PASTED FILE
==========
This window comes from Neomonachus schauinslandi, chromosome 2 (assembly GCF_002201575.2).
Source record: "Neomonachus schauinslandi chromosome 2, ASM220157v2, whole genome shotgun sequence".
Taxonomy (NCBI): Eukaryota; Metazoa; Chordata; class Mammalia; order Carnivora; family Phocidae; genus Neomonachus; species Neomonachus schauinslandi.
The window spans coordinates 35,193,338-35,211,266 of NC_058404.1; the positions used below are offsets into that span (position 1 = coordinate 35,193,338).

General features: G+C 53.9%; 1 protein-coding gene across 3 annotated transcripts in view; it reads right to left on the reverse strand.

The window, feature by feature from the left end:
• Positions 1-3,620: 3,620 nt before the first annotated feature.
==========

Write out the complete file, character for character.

This window comes from Neomonachus schauinslandi, chromosome 2 (assembly GCF_002201575.2).
Source record: "Neomonachus schauinslandi chromosome 2, ASM220157v2, whole genome shotgun sequence".
Taxonomy (NCBI): Eukaryota; Metazoa; Chordata; class Mammalia; order Carnivora; family Phocidae; genus Neomonachus; species Neomonachus schauinslandi.
The window spans coordinates 35,193,338-35,211,266 of NC_058404.1; the positions used below are offsets into that span (position 1 = coordinate 35,193,338).

General features: G+C 53.9%; 1 protein-coding gene across 3 annotated transcripts in view; it reads right to left on the reverse strand.

The window, feature by feature from the left end:
• Positions 1-3,620: 3,620 nt before the first annotated feature.